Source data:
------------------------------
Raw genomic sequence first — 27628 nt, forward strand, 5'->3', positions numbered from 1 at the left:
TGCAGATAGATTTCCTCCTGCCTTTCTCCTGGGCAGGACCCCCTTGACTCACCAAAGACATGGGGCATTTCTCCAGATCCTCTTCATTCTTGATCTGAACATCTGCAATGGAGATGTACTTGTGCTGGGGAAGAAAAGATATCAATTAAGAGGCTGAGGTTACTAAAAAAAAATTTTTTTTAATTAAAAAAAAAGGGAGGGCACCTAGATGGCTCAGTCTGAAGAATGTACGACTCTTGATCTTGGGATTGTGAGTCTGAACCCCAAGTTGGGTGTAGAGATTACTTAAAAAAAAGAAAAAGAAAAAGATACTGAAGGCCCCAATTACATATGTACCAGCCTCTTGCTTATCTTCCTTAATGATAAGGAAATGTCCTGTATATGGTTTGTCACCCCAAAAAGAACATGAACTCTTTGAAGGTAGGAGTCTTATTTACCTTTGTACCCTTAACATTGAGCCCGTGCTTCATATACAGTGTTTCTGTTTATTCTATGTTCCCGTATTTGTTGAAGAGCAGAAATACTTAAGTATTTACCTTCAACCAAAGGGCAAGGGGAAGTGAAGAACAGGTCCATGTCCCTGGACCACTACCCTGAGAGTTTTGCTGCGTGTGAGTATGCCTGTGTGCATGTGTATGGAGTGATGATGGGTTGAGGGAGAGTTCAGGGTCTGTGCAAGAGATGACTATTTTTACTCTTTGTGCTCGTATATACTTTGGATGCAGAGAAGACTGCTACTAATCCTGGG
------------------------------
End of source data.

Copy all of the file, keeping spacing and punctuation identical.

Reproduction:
Raw genomic sequence first — 27628 nt, forward strand, 5'->3', positions numbered from 1 at the left:
TGCAGATAGATTTCCTCCTGCCTTTCTCCTGGGCAGGACCCCCTTGACTCACCAAAGACATGGGGCATTTCTCCAGATCCTCTTCATTCTTGATCTGAACATCTGCAATGGAGATGTACTTGTGCTGGGGAAGAAAAGATATCAATTAAGAGGCTGAGGTTACTAAAAAAAAATTTTTTTTAATTAAAAAAAAAGGGAGGGCACCTAGATGGCTCAGTCTGAAGAATGTACGACTCTTGATCTTGGGATTGTGAGTCTGAACCCCAAGTTGGGTGTAGAGATTACTTAAAAAAAAGAAAAAGAAAAAGATACTGAAGGCCCCAATTACATATGTACCAGCCTCTTGCTTATCTTCCTTAATGATAAGGAAATGTCCTGTATATGGTTTGTCACCCCAAAAAGAACATGAACTCTTTGAAGGTAGGAGTCTTATTTACCTTTGTACCCTTAACATTGAGCCCGTGCTTCATATACAGTGTTTCTGTTTATTCTATGTTCCCGTATTTGTTGAAGAGCAGAAATACTTAAGTATTTACCTTCAACCAAAGGGCAAGGGGAAGTGAAGAACAGGTCCATGTCCCTGGACCACTACCCTGAGAGTTTTGCTGCGTGTGAGTATGCCTGTGTGCATGTGTATGGAGTGATGATGGGTTGAGGGAGAGTTCAGGGTCTGTGCAAGAGATGACTATTTTTACTCTTTGTGCTCGTATATACTTTGGATGCAGAGAAGACTGCTACTAATCCTGGG